2013 Ranks in Top 10 Warmest Years 

State of the Planet [2014-01-22 20:57:24]  recommend  recommend this post  (16 visits) info
Last year was one of the warmest on record, according to separate analyses of global temperature data by NASA and NOAA. Though they differ in ranking, both federal agencies placed 2013 among the top 10 warmest years since records began in 1880, continuing a longer-term trend of global

Warmer and Warmer: 2013 Global Temperatures Follow Long Term Warming Trend 

Climate and Geohazards [2014-01-22 11:21:50]  recommend  recommend this post  (25 visits) info
img
  Every year NASA’s Goddard Institute for Space Studies (GISS) release their analysis of annual global temperatures. The results for 2013, published yesterday, conform to a sustained long term climate warming trend. The average global temperature last year was 14.6 … Continue reading

Greenland surprises 

Wry Heat [2014-01-02 15:40:08]  recommend  recommend this post  (38 visits) info

 GL
Ice-penetrating radar and drilling have led to some surprises in Greenland during the last few years.  The continent is bowl-shaped, it has a massive canyon running down its middle, and it contains a large aquifer of liquid water beneath the ice. NASA’s ice-penetrating radar is interpreted to show that the bedrock of the island is

Ash Plume at San Miguel 

Geology.com News [2014-01-01 12:50:17]  recommend  recommend this post  (34 visits) info

 SV
Sunday’s explosive eruption at San Miguel Volcano in El Salvador produced a plume of ash captured by NASA in this satellite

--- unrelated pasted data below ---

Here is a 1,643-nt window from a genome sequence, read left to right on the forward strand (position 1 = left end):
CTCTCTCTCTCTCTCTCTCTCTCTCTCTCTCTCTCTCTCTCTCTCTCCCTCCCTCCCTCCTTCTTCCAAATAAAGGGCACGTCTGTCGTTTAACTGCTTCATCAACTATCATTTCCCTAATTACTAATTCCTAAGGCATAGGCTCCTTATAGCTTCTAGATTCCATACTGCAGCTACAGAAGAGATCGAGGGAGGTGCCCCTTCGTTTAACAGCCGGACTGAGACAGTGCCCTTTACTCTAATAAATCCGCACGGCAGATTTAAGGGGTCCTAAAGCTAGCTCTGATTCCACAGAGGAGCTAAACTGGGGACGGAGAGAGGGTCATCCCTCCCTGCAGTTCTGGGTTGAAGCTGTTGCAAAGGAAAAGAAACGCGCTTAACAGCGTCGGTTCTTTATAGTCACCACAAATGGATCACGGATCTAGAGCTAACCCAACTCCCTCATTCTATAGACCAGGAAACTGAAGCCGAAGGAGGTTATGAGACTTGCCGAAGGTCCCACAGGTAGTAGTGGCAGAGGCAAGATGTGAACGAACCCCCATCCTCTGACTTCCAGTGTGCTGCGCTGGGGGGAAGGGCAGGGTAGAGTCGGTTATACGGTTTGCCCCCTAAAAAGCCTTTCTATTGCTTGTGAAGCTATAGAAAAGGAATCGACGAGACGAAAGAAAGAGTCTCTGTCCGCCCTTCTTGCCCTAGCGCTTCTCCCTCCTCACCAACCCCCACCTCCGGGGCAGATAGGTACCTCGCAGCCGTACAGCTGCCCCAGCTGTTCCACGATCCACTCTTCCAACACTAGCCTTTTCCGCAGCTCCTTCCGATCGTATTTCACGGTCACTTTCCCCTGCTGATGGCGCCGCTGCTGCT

Snow in the Middle East? 

Geology.com News [2013-12-17 13:03:02]  recommend  recommend this post  (20 visits) info

 IL,JO,
NASA’s Earth Observatory has a satellite image showing snow on the ground from a recent storm in the Middle East. Jerusalem had over one foot of snow, knocking out power for thousands of households. Amman, Jordan received about eighteen

Clay Minerals and a Collision with Europa? 

Geology.com News [2013-12-15 13:10:39]  recommend  recommend this post  (28 visits) info
“A new analysis of data from NASA’s Galileo mission has revealed clay-type minerals at the surface of Jupiter’s icy moon Europa that appear to have been delivered by a spectacular collision with an asteroid or comet. This is the first time such minerals have been detected on Europa’s surface. The types of space rocks that

Earth and Moon Seen by Passing Juno Spacecraft 

Geology.com News [2013-12-15 12:32:13]  recommend  recommend this post  (18 visits) info
“When NASA’s Juno spacecraft flew past Earth on Oct. 9, 2013, it received a boost in speed of more than 8,800 mph (about 7.3 kilometer per second), which set it on course for a July 4, 2016, rendezvous with Jupiter. One of Juno’s sensors, a special kind of camera optimized to track faint stars, also